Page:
Actor and presenter Reggie Yates has now turned to filmmaking as he writes and directs in his directorial debut Pirates, a film about three budding pirate DJs trying to find their way in the world. The year is 1999 and its New Year’s Eve. The trio of Cappo, Two Tonne and Kidda are desperate to see out the millennium in style and get into a great party.
Yates sets the scene and time-period up really well as the three 18-year-olds head out into London in their tiny Peugeot 205 with their music blaring ready to enter into adulthood. Knowing that their lives, and their friendship, are about to change forever if they can make it to the party.
Pirates is a really charming and likeable film, mainly because of the main trio. The cast of Elliot Edusah, Jordan Peters and Reda Elazouar are all excellent and have such great chemistry on screen together. It feels like they really have all been friends their entire lives and it makes for a really watchable film. At only 80 minutes long Pirates is easy to sit back and enjoy as the three friends just want to get tickets to the night’s hottest party and bring in the new year in style.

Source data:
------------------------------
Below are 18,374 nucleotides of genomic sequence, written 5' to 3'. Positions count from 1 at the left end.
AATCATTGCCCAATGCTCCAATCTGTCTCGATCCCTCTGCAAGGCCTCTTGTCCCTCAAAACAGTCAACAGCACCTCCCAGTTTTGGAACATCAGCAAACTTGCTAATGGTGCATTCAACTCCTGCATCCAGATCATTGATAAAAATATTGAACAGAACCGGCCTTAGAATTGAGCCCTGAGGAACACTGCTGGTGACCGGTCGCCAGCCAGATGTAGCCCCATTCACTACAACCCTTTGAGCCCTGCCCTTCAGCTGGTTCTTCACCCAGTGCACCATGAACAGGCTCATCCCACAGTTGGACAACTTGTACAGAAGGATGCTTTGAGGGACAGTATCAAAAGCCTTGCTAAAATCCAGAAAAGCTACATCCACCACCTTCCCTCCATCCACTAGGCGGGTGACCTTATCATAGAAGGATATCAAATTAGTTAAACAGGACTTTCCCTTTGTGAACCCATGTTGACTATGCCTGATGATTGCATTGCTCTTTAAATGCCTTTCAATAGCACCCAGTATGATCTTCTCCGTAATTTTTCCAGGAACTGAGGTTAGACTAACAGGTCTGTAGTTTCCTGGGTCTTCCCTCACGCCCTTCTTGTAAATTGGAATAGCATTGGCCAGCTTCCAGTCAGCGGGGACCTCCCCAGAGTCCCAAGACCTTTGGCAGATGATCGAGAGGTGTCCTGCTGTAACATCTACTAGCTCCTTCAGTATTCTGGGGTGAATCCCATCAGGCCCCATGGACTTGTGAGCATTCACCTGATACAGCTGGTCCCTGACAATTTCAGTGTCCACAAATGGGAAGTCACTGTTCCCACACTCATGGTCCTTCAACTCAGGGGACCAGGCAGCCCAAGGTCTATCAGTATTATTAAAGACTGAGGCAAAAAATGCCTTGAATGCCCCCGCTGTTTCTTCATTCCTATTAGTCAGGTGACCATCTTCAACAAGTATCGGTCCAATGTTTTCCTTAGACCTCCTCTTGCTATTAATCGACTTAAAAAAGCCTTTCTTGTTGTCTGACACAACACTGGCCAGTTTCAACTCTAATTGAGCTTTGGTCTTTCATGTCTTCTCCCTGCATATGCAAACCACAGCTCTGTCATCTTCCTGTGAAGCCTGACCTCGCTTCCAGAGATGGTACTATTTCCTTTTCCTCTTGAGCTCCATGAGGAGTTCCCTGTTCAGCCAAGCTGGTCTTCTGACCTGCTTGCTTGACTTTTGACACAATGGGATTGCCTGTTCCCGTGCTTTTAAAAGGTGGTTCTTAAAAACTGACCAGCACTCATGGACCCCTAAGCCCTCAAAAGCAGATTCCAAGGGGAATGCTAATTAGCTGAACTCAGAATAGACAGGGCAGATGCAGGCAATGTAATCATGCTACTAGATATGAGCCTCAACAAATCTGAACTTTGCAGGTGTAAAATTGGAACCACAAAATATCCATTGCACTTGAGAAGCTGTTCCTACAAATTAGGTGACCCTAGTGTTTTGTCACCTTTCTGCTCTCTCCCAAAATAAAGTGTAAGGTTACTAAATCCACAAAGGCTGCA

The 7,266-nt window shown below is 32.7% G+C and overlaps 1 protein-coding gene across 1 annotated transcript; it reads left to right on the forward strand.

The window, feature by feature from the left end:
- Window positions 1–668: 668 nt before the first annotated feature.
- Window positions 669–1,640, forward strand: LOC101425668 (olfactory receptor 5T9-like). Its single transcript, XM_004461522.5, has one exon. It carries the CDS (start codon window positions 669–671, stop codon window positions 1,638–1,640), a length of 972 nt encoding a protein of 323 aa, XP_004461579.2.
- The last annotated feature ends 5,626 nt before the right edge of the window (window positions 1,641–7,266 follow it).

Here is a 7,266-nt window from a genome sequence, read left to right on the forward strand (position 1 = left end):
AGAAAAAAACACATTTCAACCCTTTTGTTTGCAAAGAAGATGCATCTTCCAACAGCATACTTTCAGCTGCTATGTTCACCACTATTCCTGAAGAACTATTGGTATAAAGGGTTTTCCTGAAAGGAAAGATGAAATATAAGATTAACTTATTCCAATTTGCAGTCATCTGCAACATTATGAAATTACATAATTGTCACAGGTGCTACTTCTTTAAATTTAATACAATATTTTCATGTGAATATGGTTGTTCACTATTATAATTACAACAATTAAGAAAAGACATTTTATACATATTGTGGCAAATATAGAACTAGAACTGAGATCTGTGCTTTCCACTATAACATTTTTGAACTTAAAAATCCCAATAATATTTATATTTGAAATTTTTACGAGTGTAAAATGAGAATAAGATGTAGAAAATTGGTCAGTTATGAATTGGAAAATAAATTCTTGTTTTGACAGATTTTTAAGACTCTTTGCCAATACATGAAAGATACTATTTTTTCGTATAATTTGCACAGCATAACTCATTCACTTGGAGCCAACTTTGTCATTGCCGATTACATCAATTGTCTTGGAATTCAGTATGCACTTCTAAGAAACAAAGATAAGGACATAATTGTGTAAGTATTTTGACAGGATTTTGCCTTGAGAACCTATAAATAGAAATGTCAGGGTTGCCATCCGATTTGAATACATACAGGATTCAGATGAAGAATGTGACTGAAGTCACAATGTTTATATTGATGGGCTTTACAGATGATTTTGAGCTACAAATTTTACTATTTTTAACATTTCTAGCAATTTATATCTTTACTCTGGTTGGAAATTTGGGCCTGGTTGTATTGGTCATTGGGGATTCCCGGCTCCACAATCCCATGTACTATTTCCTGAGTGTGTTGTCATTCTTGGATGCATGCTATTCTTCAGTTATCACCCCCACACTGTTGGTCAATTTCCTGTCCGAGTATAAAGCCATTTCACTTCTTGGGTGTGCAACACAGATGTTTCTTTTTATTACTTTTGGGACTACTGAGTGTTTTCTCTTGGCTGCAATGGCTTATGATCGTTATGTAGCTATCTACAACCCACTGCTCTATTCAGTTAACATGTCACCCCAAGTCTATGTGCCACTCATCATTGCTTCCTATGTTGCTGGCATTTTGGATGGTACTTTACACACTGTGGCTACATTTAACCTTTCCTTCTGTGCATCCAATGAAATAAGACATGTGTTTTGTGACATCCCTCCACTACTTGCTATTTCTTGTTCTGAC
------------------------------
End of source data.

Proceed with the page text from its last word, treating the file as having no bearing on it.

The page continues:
Yates keeps it simple with the classic ‘one-crazy-night’ idea and the three leads carry us right through the night with ease. Whilst it doesn’t re-invent the wheel and it never provides anything too memorable or original, it beats along with enough energy, including its 90s garage soundtrack, to keep you engaged and it’s a worthy directorial debut.
Pirates has all the story beats you’d expect, the one friend that’s come back from university and has plans to get away once it’s all over, the difficulty of getting the tickets for the party and of course the desperation to get there in time as the girl Two Tonne has a crush on is going to be there. But it never feels dull or predictable. Yes, it’s a film we’ve seen many times before and we’ll continue to see again for years to come, Pirates sails by because of the charm and likeability of the main trio.
Despite not really offering much more beyond it, Pirates is funny, entertaining and easy to watch making for a solid directorial debut for Reggie Yates.
Special features on the home release include:
- Behind the Scenes Featurette
- Theatrical Trailer